Accessibility navigation

A 25-year review of sequential methodology in clinical studies

Todd, S. ORCID: (2007) A 25-year review of sequential methodology in clinical studies. Stat Med, 26 (2). pp. 237-52. ISSN 0277-6715

Full text not archived in this repository.

It is advisable to refer to the publisher's version if you intend to cite from this work. See Guidance on citing.

To link to this item DOI: 10.1002/sim.2763


This paper explores the theoretical developments and subsequent uptake of sequential methodology in clinical studies in the 25 years since Statistics in Medicine was launched. The review examines the contributions which have been made to all four phases into which clinical trials are traditionally classified and highlights major statistical advancements, together with assessing application of the techniques. The vast majority of work has been in the setting of phase III clinical trials and so emphasis will be placed here. Finally, comments are given indicating how the subject area may develop in the future.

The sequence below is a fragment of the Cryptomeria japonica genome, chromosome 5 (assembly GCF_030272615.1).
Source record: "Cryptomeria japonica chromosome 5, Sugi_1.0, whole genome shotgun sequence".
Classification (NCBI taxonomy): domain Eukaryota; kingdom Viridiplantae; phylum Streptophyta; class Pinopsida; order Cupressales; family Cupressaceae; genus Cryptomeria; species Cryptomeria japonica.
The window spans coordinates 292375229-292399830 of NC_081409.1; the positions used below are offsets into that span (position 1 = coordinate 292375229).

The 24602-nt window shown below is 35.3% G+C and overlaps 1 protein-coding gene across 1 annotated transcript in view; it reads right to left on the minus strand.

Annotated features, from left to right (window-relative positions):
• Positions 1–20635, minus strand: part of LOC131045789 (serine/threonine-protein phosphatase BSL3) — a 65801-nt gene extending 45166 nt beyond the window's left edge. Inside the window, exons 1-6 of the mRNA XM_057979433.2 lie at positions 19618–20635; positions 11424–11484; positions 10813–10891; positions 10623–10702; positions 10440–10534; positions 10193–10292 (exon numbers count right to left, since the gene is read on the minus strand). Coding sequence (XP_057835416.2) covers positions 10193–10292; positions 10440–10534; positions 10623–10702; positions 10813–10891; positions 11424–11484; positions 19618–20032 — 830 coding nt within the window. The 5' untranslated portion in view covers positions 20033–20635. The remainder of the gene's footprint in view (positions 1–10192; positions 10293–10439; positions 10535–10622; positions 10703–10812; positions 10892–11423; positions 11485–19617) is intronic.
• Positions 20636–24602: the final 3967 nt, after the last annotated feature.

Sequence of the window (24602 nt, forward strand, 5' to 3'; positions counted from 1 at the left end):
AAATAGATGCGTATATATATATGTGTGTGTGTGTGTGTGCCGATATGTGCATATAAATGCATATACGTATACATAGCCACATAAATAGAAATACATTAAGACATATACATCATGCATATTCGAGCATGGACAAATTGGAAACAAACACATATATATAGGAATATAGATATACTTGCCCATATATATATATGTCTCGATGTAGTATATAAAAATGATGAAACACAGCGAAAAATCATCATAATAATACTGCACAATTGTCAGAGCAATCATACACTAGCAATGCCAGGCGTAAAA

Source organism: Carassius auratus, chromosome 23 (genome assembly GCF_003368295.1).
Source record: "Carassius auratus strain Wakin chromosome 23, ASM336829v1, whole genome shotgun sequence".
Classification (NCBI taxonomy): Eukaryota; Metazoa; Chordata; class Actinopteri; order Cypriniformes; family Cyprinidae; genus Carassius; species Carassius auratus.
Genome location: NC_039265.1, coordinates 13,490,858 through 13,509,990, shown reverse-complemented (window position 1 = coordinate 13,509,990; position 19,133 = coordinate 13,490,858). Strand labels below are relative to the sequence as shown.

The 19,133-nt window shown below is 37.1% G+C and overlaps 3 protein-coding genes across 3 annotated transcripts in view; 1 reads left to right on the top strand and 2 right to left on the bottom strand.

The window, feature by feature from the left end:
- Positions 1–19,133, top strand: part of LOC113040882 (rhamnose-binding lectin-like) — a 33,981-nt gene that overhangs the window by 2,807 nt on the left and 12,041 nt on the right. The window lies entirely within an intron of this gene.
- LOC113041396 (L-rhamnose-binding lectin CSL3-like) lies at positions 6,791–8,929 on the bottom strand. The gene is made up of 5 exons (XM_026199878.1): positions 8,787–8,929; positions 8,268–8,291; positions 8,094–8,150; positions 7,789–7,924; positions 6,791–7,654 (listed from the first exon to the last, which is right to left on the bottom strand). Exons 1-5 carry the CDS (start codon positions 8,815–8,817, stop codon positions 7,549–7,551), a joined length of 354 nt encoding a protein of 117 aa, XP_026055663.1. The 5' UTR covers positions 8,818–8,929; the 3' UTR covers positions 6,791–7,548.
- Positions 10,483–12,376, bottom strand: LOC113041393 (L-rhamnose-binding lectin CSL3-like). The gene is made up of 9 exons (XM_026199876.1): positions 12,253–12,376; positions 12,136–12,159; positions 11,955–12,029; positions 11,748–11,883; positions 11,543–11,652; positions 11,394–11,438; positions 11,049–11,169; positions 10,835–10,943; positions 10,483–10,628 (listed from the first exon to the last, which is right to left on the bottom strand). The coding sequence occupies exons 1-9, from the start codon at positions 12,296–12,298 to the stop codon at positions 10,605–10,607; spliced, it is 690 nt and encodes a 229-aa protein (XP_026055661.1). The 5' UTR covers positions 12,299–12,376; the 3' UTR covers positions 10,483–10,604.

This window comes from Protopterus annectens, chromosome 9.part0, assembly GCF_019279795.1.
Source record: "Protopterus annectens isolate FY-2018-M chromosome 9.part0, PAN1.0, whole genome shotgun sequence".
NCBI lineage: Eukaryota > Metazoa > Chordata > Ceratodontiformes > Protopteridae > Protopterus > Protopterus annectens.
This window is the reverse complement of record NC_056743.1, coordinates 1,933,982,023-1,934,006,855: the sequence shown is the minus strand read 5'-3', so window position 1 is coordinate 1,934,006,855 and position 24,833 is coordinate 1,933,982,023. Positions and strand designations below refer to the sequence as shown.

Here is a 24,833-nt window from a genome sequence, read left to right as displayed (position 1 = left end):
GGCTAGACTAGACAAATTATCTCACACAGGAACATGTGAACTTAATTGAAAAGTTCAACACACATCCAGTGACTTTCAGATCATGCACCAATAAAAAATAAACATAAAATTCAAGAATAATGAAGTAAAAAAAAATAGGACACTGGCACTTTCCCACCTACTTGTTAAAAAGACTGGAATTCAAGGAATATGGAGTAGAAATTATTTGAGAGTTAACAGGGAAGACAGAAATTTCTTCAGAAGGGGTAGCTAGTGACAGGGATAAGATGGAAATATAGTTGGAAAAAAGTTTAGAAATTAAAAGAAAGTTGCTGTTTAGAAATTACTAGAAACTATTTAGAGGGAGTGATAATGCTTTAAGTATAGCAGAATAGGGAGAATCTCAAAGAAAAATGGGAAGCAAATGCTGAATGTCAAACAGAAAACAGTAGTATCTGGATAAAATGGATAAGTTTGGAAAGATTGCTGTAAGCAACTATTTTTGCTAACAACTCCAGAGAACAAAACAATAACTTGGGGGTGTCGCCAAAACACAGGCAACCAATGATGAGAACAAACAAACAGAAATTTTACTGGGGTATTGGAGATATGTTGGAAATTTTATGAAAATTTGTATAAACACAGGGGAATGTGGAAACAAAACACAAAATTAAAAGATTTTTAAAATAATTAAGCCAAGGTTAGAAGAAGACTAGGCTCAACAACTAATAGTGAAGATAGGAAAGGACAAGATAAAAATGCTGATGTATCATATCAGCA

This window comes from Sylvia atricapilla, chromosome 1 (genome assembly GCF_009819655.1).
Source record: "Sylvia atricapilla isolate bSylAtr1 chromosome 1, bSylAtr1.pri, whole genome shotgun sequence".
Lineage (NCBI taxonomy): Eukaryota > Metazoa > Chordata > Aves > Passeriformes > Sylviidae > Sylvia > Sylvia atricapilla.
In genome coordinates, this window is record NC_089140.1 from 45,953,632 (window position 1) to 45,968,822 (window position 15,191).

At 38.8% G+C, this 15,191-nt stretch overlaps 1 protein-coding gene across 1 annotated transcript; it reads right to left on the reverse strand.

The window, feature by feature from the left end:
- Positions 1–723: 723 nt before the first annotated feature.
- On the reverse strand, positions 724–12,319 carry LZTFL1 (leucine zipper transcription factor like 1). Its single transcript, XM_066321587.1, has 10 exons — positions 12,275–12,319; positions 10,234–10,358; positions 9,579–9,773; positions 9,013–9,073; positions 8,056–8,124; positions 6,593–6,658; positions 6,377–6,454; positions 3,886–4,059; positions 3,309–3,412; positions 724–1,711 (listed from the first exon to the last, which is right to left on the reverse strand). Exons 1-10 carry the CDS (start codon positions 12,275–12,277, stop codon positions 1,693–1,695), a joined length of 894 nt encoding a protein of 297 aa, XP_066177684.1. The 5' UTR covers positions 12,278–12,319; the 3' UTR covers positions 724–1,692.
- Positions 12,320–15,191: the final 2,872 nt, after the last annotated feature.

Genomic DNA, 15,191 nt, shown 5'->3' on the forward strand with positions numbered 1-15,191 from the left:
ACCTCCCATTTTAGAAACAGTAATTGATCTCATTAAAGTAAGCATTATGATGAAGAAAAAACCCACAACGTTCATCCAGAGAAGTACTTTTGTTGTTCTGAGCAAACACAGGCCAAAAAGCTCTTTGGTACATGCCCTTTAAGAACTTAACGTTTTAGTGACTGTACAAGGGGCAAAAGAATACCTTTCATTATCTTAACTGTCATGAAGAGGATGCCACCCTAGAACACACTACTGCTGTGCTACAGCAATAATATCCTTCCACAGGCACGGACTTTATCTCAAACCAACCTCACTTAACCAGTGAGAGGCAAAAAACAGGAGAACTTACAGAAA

Item Type:Article
Divisions:Science > School of Mathematical, Physical and Computational Sciences > Department of Mathematics and Statistics > Applied Statistics
ID Code:10099
Uncontrolled Keywords:stopping rules , interim analyses , data monitoring , clinical development phases , clinical trials

University Staff: Request a correction | Centaur Editors: Update this record

Page navigation